Intel Launching First 10nm Cannonlake CPUs in 2017, Succeeded by 2 More 10nm CPU Families
Intel is planning to launch their first 10nm CPU, called the Cannonlake, in 2017. Though before that, they will bring their Kaby Lake CPUs to the market, sometime this year.
For years, Intel has been releasing new processors following a Tick-Tock model, with two generations based on a single processing node. The Tick moves to a new processing node, improves efficiency and brings minor changes to architecture, while the Tock makes some major architectural changes to the CPU.
The 10nm process node will mark the first time when the Santa Clara, California-based chipmaker will move away from their traditional Tick-Tock model towards a Tick-Tock-Tock model, with each process node being used in three generations of CPUs. That is primarily to address difficulties experienced in an attempt to continue making their manufacturing technology smaller and smaller.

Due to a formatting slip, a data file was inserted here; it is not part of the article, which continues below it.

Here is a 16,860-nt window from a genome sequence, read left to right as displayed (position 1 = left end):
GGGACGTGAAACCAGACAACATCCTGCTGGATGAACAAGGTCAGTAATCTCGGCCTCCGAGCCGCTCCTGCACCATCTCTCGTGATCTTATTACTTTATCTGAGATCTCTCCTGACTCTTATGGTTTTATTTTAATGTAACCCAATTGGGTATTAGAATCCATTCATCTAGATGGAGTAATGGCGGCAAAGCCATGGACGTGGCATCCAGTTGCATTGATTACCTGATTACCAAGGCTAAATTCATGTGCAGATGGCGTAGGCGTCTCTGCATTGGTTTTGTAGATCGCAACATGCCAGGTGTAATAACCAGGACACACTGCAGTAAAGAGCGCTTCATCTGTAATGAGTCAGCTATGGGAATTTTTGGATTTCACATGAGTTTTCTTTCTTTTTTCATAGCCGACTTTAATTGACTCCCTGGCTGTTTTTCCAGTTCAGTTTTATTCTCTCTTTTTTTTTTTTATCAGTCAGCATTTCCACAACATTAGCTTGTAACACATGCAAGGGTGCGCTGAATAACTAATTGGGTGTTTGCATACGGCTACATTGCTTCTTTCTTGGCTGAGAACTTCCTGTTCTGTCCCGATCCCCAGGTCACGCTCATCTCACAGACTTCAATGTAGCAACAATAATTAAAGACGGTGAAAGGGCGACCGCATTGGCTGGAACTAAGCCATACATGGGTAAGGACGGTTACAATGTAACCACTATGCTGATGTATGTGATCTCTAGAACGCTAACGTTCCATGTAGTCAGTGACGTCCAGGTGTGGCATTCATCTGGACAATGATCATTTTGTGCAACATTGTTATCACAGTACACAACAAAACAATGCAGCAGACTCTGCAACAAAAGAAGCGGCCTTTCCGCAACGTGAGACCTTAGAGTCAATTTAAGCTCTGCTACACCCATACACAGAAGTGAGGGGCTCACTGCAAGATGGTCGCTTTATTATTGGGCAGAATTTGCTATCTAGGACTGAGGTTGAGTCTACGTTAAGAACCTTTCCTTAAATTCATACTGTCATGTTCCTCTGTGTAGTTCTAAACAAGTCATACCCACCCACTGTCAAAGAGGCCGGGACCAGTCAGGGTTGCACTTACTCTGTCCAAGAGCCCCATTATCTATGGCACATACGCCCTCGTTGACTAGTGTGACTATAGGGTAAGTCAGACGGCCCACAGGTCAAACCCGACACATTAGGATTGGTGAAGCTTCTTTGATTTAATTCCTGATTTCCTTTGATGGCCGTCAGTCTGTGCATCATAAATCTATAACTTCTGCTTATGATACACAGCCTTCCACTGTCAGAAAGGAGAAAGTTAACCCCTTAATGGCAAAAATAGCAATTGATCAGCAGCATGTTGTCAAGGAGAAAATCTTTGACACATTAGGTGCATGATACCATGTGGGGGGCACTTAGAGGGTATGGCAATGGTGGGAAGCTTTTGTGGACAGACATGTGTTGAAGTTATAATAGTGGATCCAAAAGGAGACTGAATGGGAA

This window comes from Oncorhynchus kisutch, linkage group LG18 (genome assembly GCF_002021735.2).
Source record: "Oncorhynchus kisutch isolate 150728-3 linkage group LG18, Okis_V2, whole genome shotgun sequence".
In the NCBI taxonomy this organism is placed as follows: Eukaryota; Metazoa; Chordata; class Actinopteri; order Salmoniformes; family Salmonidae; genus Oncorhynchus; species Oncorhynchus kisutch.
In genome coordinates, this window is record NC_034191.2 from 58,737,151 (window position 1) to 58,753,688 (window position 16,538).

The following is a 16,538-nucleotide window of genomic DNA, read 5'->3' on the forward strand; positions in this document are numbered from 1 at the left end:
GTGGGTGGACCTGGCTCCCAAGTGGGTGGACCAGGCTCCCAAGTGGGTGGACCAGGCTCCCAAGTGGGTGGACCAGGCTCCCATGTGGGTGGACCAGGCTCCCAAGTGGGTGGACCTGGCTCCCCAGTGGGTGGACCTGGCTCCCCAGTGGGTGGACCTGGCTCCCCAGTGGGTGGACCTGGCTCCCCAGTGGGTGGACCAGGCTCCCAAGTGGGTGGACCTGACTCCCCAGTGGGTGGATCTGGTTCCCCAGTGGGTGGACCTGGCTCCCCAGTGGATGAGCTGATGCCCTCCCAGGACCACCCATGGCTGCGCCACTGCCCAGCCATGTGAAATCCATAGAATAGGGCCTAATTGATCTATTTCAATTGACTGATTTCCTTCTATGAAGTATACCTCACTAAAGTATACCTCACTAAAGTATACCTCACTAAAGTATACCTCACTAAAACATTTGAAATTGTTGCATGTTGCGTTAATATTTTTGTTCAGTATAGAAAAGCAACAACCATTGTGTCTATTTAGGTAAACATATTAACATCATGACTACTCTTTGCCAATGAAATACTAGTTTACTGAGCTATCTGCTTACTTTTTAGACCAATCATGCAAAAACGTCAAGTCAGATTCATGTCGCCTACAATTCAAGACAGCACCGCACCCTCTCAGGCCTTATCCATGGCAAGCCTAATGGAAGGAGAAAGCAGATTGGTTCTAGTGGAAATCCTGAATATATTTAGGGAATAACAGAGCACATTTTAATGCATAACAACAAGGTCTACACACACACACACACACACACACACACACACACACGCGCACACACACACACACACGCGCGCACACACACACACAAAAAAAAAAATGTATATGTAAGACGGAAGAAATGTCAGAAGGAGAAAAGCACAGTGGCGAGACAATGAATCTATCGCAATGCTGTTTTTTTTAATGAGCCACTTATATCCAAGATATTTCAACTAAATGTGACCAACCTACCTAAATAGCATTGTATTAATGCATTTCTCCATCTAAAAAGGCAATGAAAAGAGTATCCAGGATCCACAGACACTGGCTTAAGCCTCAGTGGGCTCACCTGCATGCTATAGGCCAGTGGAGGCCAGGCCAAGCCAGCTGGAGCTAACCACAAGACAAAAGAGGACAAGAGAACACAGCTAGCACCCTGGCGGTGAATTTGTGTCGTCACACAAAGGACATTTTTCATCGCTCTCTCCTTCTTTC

Intel may already be breaking their Tick-Tock cycle with the release of Kaby Lake, unless it’s merely a re-release of Skylake with higher clock speeds. Both Broadwell and Skylake processor architectures are based on the 14nm processing node, with Kaby Lake making up the third CPU generation on this node.
The 10nm process node roadmap suggests that we’ll have Cannonlake in 2017, Ice Lake (Tock) in 2018 and Tiger Lake (semi-Tock) in 2019. It will then be replaced by the 5nm CPU architecture in 2020. The 5nm CPUs are said to use the Extreme Ultraviolet Lithography (EUL) technology that should allow sub-10nm processing tech to be possible.
Source: Motley Fool
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